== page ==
In the second instalment of tips for buying grey-import motorcycles, CARtoday.com motorcycle correspondent Darren Ravens discusses the Honda VFR400 (NC21, NC24) and VFR400R (NC30).

In the second instalment of tips for buying grey-import motorcycles, CARtoday.com motorcycle correspondent Darren Ravens discusses the Honda VFR400 (NC21, NC24) and VFR400R (NC30).


Darren surveyed grey-bike owners around the world to find out exactly what these bikes are like to live with. Look out for the feature on the RVF400 (NC35) and Honda CBR400RR (NC23, NC29) tomorrow!.


The majority of the respondents to our online survey on www.400greybike.co.uk were from the UK and South Africa, but a fair number from the US and Australia contributed too. Respondents have owned different models so are in an excellent position to give a comparative view on the bikes. In this article we look at what these owners had to say and what it’s like to ride these bikes.


Here are some of the trends that emerged:


Most owners paid cash for their bikes, alluding to the fact that these are fairly cost-effective and accessible little sports bikes.


Most owners are happy to use the bikes for a wide range of uses from track-day fun to everyday commuting. This suggests they make pretty good all-rounders.


With regard to parts, information and servicing, there has definitely been an improvement - especially with the more popular bikes. Many second-hand dealers will now carry most spares except it seems for the cosmetic stuff like plastic fairings and tanks, which are nearly impossible to get new and very expensive used.


The internet has emerged as a invaluable tool for information-sharing about the grey bikes and the abovementioned site seems to be an international meeting ground for the owners of 400s. Many of the owners who responded to the surveys prefer to service their own machines and highly recommend getting a service manual. However, service manuals are only available for models that were at some stage officially imported into the UK, like the VFR400 and ZXR400, for example.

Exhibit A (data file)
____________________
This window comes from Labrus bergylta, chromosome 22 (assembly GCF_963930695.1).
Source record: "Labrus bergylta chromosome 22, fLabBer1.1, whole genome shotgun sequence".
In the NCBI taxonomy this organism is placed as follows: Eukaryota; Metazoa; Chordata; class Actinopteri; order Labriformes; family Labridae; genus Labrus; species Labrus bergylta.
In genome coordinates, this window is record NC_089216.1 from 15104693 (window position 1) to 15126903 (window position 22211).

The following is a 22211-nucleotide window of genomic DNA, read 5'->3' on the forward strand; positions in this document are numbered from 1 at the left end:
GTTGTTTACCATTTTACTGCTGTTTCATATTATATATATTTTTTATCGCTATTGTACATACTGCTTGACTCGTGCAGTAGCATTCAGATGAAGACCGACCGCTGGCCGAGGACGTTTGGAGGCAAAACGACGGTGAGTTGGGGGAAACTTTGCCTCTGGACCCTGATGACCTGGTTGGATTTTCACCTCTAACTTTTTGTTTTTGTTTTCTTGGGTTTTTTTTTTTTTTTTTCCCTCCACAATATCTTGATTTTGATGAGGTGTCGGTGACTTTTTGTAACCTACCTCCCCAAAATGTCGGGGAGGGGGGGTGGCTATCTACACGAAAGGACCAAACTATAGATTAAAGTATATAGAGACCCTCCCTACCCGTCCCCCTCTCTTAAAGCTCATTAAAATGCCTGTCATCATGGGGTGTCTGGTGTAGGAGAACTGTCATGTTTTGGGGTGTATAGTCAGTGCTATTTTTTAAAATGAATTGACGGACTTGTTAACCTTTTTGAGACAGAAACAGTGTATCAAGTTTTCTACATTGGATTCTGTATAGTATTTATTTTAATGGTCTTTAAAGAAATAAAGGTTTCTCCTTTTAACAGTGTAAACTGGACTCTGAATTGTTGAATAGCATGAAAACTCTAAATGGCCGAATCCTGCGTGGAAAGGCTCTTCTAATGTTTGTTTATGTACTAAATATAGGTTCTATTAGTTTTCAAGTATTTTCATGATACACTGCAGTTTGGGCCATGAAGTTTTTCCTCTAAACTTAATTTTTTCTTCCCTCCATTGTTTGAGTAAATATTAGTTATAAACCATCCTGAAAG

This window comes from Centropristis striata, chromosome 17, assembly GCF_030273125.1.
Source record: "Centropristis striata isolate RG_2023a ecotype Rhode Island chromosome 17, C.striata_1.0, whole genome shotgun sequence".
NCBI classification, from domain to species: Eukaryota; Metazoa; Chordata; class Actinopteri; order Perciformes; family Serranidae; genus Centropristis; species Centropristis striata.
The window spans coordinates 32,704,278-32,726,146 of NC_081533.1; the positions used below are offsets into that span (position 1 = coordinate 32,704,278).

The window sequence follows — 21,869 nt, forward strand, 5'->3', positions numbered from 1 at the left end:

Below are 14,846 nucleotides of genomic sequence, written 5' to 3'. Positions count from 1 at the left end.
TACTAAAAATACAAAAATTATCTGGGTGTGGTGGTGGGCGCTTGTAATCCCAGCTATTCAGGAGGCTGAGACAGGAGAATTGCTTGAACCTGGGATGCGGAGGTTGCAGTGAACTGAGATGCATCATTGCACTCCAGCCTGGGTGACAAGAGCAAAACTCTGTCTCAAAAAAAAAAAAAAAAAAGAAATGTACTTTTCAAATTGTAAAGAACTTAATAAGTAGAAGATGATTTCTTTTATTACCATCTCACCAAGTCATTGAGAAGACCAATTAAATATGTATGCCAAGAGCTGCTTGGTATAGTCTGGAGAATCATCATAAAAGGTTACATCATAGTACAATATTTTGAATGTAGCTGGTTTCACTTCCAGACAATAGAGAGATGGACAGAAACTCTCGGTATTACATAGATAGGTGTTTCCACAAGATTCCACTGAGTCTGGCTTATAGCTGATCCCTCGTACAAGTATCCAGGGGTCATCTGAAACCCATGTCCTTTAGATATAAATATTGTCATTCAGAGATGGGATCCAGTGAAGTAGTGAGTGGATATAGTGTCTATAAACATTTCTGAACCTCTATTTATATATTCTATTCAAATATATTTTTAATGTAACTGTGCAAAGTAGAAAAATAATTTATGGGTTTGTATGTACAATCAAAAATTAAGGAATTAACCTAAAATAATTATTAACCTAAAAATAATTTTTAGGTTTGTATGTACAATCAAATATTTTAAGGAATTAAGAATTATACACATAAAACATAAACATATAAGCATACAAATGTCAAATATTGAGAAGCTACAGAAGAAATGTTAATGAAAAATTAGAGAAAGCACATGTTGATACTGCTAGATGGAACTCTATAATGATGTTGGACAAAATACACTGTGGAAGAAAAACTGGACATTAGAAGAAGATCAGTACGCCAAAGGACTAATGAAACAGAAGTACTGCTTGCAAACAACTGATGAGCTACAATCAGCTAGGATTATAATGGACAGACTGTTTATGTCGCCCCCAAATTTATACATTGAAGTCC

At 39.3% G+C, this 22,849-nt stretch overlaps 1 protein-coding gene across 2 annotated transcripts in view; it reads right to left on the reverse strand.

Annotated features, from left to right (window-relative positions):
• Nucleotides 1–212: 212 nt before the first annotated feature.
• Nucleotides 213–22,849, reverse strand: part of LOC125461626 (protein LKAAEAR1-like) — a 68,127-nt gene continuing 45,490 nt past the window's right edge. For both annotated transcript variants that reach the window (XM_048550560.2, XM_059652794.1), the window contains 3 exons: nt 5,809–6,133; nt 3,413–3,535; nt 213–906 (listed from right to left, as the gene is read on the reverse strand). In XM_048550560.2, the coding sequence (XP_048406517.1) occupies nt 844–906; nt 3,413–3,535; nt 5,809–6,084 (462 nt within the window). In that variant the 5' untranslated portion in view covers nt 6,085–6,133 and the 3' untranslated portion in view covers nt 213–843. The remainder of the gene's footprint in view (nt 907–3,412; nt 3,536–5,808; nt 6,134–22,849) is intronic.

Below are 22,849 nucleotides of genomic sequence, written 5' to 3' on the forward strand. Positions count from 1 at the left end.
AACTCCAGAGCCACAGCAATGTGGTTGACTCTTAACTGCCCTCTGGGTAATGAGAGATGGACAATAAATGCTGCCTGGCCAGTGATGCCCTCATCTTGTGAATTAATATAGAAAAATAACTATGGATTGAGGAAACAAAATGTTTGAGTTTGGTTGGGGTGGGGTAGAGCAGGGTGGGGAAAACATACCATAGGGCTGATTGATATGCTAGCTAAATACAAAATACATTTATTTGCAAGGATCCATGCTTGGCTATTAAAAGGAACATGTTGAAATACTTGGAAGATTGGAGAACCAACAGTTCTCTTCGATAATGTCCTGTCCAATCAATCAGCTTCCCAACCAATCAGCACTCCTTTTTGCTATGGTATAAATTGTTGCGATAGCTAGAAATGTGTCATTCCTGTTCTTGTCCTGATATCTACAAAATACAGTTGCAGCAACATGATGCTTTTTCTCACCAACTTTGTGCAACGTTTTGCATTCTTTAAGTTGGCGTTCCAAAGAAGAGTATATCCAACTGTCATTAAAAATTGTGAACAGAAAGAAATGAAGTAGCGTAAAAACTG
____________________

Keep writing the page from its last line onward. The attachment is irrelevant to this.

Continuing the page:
Some owners had no idea when their bikes were manufactured. Most of them assumed the first registration date was the same as the build date and were surprised to learn there was a difference. We found an owner who had purchased a bike on hire purchase thinking it was a 2000 model when in fact the VIN showed the bike was built in 1991. This was a common practice with some unscrupulous dealers, who arranged finance based on the registration date and charged a fair bit more than some bikes were worth.


As far as the individual models go, here is what the survey respondents said about some of the popular bikes:


:: Honda VFR400 ::


:: Honda VFR400R ::
Honda VFR400


The first VFR400 was the NC21, a complete departure from the unreliable VF400, as Honda over-engineered its new generation of 90-degree V4 Honda VFR400R


Having long been a fan of these mini-RC30 race replicas, the feedback I got from owners came as no surprise. It is widely recognised as th

Original article from Car